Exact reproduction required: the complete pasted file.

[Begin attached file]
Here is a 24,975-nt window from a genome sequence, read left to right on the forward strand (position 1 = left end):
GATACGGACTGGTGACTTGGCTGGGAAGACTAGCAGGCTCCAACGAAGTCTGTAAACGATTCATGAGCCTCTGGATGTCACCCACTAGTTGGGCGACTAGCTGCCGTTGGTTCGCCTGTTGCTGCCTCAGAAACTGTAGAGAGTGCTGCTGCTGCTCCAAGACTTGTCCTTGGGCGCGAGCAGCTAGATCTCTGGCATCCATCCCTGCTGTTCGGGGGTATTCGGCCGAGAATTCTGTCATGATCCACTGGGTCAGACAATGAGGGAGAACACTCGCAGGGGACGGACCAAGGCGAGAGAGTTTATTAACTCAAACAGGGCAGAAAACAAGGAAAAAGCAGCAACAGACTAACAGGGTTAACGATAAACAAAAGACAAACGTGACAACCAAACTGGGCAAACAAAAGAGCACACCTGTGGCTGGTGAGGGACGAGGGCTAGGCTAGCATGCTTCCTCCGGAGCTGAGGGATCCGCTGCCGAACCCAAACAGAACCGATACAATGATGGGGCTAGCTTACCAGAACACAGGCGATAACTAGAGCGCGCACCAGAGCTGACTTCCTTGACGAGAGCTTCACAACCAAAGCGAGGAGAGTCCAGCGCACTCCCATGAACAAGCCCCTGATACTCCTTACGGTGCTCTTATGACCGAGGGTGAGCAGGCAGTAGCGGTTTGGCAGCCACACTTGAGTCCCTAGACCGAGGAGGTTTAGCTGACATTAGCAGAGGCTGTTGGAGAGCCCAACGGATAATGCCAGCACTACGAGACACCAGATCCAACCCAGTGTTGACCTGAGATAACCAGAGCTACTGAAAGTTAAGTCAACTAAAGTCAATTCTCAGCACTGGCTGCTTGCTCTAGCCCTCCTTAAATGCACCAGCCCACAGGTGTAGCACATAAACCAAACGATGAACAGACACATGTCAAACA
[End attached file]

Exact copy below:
Here is a 24,975-nt window from a genome sequence, read left to right on the forward strand (position 1 = left end):
GATACGGACTGGTGACTTGGCTGGGAAGACTAGCAGGCTCCAACGAAGTCTGTAAACGATTCATGAGCCTCTGGATGTCACCCACTAGTTGGGCGACTAGCTGCCGTTGGTTCGCCTGTTGCTGCCTCAGAAACTGTAGAGAGTGCTGCTGCTGCTCCAAGACTTGTCCTTGGGCGCGAGCAGCTAGATCTCTGGCATCCATCCCTGCTGTTCGGGGGTATTCGGCCGAGAATTCTGTCATGATCCACTGGGTCAGACAATGAGGGAGAACACTCGCAGGGGACGGACCAAGGCGAGAGAGTTTATTAACTCAAACAGGGCAGAAAACAAGGAAAAAGCAGCAACAGACTAACAGGGTTAACGATAAACAAAAGACAAACGTGACAACCAAACTGGGCAAACAAAAGAGCACACCTGTGGCTGGTGAGGGACGAGGGCTAGGCTAGCATGCTTCCTCCGGAGCTGAGGGATCCGCTGCCGAACCCAAACAGAACCGATACAATGATGGGGCTAGCTTACCAGAACACAGGCGATAACTAGAGCGCGCACCAGAGCTGACTTCCTTGACGAGAGCTTCACAACCAAAGCGAGGAGAGTCCAGCGCACTCCCATGAACAAGCCCCTGATACTCCTTACGGTGCTCTTATGACCGAGGGTGAGCAGGCAGTAGCGGTTTGGCAGCCACACTTGAGTCCCTAGACCGAGGAGGTTTAGCTGACATTAGCAGAGGCTGTTGGAGAGCCCAACGGATAATGCCAGCACTACGAGACACCAGATCCAACCCAGTGTTGACCTGAGATAACCAGAGCTACTGAAAGTTAAGTCAACTAAAGTCAATTCTCAGCACTGGCTGCTTGCTCTAGCCCTCCTTAAATGCACCAGCCCACAGGTGTAGCACATAAACCAAACGATGAACAGACACATGTCAAACA